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getting to know Gandhi

Reading Gandhi’s autobiography My Experiments with Truth was definitely… interesting.

...While it was written in a simple manner, it wasn’t something I could just rush through ... And it didn’t seem appropriate reading material while in the can :p

All in all it took me almost two weeks to finish it!

Here are my thoughts and reactions to it:
  • The narration style was very simple, certainly a reflection of the person he was.

  • ahimsa … hate the sin and not the sinner … “it is quite proper to resist and attack a system, but to resist and attack its author is tantamount to resisting and attacking oneself”

  • It was a bit frustrating when he’d refer to events that were assumed the reader knew about (details of the satyagraha movement in South Africa, or the Jalianwala Bagh massacre, for example). I feel so *historically illiterate*…

  • I realize I have had no concept of time in relation to Gandhi and *when* all this was taking place. Keeping it straight in my head that he was born in 1869, that he lived through WW1, that he traveled by sea between India, Britain & South Africa… that this “only authorized American edition” in my hands was first published in 1957 - that’s as old as Malay(si)a! Too many things that indicate an immense gap between then and now, which I didn’t realize existed…

  • I also had no proper grasp of ANY of his work & contributions prior to this book. Sure, I knew of the term “passive resistance.” I knew that parable of him throwing his sandal off the train when he realized he’d lost its other half while rushing for the train, saying it would serve him no purpose to hold on to just one, and the person who found both items would be blessed with a good pair of sandals. I vaguely knew he had served as a lawyer in South Africa. But I certainly had no idea of much time he’d spent in S.A., or that the foundation of satyagraha (inadequately translated into English as passive resistance) was laid while he was there…

  • Speaking of South Africa… I somehow had had the impression that South Africa had been the “domain” of the Dutch – didn’t realize the British had a foothold there too. Nor that there was a sizeable population of Indians who’d been moved there as indentured laborers to work things like sugar cane plantations (similar to those who were brought to Malaya to work the rubber estates…). So there was a class of “non-Negro yet colored” subject to discrimination in addition to the “regular” discrimination of white vs “Negro” in that country. Musta been a mess….

  • Reading of how he worked to obtain certain basic rights for the Indians in South Africa, and later in India itself, he described so much of the autocracy practiced by the Brits in their colonies. The thing is, coming from an ex-colony myself, I don’t really know details of what the British did to us. Certainly didn’t help that history was so badly taught in school such that even if they *did* cover such a topic, I’d have totally tuned it out :p I’m also curious to know more about what happens after the time described in this autobiography, both about Gandhi specifically and India generally. But any books I actually find, they had better be really engaging in order to overcome my aversion to anything with the taint of “history.” But I *do* see myself finally watching that movie with Ben Kingsley as Gandhi :-)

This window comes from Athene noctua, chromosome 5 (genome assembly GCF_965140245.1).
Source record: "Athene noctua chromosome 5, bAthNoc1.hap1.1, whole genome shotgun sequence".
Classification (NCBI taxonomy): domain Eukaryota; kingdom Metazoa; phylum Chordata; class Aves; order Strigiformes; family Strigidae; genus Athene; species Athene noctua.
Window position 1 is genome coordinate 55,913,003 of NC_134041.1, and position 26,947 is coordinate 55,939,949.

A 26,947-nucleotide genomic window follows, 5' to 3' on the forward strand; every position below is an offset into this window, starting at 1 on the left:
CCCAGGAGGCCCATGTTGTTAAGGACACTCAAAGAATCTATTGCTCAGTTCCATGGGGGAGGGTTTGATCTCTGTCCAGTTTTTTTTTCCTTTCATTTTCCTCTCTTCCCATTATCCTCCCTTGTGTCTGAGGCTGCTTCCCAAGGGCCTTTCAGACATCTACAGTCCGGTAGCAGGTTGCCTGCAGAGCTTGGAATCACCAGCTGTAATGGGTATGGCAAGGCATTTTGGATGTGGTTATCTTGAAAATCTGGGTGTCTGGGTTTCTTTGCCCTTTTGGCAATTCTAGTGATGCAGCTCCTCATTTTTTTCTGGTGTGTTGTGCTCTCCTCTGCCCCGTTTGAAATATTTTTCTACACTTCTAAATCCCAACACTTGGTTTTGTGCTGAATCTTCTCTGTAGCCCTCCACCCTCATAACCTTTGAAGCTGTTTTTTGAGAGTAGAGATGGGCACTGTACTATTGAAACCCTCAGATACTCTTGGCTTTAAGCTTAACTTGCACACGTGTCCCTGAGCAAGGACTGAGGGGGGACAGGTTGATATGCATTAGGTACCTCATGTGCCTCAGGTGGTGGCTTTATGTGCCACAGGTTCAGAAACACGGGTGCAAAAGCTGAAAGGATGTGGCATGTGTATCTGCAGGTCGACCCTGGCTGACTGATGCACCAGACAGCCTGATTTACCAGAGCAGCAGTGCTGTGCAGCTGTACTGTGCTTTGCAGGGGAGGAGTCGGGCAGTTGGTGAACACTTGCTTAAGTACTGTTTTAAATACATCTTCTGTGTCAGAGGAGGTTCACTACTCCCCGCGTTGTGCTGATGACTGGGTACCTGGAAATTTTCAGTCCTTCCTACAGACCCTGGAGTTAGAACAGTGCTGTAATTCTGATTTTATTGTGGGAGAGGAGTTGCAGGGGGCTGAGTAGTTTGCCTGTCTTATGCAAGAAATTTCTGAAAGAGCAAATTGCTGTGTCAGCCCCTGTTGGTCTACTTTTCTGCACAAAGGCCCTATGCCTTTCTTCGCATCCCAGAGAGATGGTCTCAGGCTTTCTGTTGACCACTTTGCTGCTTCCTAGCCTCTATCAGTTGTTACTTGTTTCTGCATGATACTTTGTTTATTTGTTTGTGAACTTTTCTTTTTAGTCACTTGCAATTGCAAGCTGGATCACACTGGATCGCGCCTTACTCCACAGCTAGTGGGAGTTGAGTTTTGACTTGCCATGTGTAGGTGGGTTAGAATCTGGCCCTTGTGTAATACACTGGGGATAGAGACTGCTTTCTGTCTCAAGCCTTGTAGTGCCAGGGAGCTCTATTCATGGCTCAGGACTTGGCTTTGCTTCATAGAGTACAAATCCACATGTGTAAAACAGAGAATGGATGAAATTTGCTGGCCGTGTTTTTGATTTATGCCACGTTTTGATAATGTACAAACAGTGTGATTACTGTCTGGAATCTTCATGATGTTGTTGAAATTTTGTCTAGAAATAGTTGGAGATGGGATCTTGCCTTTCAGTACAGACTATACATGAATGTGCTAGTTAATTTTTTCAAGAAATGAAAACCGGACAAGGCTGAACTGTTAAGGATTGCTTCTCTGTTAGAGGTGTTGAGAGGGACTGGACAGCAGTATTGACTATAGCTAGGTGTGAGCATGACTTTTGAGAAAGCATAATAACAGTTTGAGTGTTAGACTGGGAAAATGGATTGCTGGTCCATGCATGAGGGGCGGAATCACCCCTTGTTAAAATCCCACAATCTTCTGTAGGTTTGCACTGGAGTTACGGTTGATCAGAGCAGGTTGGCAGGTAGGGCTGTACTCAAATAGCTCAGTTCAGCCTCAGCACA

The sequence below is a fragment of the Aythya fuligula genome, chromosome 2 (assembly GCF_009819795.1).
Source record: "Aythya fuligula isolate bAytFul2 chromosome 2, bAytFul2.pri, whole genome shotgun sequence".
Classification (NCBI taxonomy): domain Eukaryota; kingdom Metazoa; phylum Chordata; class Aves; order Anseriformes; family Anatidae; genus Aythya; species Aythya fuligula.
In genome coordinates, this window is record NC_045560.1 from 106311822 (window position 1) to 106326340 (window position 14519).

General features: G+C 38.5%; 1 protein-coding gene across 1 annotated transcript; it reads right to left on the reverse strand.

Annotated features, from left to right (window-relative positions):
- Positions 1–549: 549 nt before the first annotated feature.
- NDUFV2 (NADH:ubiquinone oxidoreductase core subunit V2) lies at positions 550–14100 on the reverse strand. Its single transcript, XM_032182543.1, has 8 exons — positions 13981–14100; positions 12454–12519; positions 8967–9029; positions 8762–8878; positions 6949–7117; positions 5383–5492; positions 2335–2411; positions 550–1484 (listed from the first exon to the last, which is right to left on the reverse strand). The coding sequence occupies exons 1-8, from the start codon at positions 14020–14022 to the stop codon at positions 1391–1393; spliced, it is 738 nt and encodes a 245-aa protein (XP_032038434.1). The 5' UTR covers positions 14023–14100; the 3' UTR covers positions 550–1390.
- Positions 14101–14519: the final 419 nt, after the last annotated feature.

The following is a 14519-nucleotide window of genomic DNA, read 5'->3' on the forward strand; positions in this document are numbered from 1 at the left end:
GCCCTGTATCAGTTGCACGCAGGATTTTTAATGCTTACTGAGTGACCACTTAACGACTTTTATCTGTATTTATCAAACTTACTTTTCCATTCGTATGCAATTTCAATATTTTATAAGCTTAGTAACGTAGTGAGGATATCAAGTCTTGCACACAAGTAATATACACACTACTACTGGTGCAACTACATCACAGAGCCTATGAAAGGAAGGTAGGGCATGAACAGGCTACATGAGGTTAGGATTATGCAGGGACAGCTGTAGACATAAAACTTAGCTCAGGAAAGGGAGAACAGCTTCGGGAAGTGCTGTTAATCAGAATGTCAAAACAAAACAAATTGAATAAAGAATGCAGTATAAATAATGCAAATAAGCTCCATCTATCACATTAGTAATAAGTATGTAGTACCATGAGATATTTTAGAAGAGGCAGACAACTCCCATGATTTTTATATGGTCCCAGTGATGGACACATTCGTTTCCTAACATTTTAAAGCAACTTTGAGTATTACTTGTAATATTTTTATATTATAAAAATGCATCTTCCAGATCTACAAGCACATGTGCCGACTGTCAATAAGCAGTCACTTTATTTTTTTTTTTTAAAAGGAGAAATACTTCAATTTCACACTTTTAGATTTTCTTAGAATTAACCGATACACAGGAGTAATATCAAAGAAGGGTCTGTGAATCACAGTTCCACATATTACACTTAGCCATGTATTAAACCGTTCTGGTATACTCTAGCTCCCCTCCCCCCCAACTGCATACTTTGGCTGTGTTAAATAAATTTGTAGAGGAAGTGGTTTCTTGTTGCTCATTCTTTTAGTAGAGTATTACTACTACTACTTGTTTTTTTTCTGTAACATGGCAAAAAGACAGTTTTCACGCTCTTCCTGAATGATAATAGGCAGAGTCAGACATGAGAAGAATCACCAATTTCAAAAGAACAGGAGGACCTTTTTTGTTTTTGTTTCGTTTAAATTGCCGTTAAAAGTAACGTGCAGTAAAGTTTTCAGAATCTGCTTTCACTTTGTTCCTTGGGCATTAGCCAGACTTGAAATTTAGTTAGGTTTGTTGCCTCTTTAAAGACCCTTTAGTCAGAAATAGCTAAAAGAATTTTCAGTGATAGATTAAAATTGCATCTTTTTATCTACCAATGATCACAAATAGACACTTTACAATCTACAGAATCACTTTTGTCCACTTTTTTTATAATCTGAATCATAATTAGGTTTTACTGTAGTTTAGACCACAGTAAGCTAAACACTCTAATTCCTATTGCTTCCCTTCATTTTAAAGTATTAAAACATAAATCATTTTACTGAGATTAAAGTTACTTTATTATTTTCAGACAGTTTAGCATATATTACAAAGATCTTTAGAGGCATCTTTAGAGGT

• I admire that he looked beyond the many different “types” of Indians (Hindu, Musalman, Gujarati, Farsi, Christian, Punjabi, etc) and saw that they were all Indians, with India as their motherland.

  • His description of traveling by train, third class, not being able to get a seat, at least once being shoved through a window in order to get onboard… are things any better now? I have the impression that I’ve seen recent (well, maybe within the last 5 years?) news clips of trains in the region filled to overflowing; people hanging out of the doors, maybe even on the roof?

  • His experiments with attaining Truth via, among other things, regulating what food he consumes in line with purification of the body, was totally fascinating. My thoughts on fasting are a pale echo of his, but an echo just the same: there’s no use conducting a “fast of the body” when a parallel “fast of the mind” is not also carried out. The benefits of fasting (like during Ramadhan, for example) are few when one spends most of the fasting day mentally consuming the food one is looking forward to devouring as soon as the sun goes down…

  • When at the “farewell” section, it is most humbling to read his thoughts – how he feels he is nowhere close to self-restraint, to his Truth – and if he feels that way about himself, what about us in today’s excessive, cluttered, noisy, selfish, worldly, materialistic, obsessive lifestyle?
What I’m taking away from this book, ultimately, is a gentle reminder that while my default mode - no thanx to how religion is “taught,” unthinkingly practiced and shoved down people’s throats – is to define what God is not, I also need to keep in mind what God is.

Comments

  1. I read that book when I was a kid. Reading your post, I really want to grap a copy and reread it again.

    ReplyDelete
  2. Really, there can only be one Ghandi. Who would have thought that one frail old man will be able to change Indian history.

    ReplyDelete
  3. Adam : cool, I hope you do!

    SnglGuy : yeah, we need reminders that sometimes one person CAN make a difference! We're surrounded by so much negativity and defeatist attitudes nowadays...

    ReplyDelete

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